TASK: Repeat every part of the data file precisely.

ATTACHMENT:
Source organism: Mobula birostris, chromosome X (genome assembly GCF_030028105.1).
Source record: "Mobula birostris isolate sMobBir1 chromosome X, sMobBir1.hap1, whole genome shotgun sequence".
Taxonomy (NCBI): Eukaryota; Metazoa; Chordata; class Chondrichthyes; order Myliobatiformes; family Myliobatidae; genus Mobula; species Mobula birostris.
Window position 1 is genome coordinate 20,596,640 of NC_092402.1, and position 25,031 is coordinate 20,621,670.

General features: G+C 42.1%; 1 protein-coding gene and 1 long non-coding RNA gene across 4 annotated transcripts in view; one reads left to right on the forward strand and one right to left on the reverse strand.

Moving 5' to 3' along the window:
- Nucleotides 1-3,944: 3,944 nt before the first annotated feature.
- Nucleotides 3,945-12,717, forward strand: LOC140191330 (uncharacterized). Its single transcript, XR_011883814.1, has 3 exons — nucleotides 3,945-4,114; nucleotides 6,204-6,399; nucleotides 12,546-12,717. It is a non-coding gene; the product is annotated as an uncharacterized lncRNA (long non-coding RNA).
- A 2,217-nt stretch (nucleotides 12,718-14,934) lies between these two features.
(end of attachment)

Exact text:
Source organism: Mobula birostris, chromosome X (genome assembly GCF_030028105.1).
Source record: "Mobula birostris isolate sMobBir1 chromosome X, sMobBir1.hap1, whole genome shotgun sequence".
Taxonomy (NCBI): Eukaryota; Metazoa; Chordata; class Chondrichthyes; order Myliobatiformes; family Myliobatidae; genus Mobula; species Mobula birostris.
Window position 1 is genome coordinate 20,596,640 of NC_092402.1, and position 25,031 is coordinate 20,621,670.

General features: G+C 42.1%; 1 protein-coding gene and 1 long non-coding RNA gene across 4 annotated transcripts in view; one reads left to right on the forward strand and one right to left on the reverse strand.

Moving 5' to 3' along the window:
- Nucleotides 1-3,944: 3,944 nt before the first annotated feature.
- Nucleotides 3,945-12,717, forward strand: LOC140191330 (uncharacterized). Its single transcript, XR_011883814.1, has 3 exons — nucleotides 3,945-4,114; nucleotides 6,204-6,399; nucleotides 12,546-12,717. It is a non-coding gene; the product is annotated as an uncharacterized lncRNA (long non-coding RNA).
- A 2,217-nt stretch (nucleotides 12,718-14,934) lies between these two features.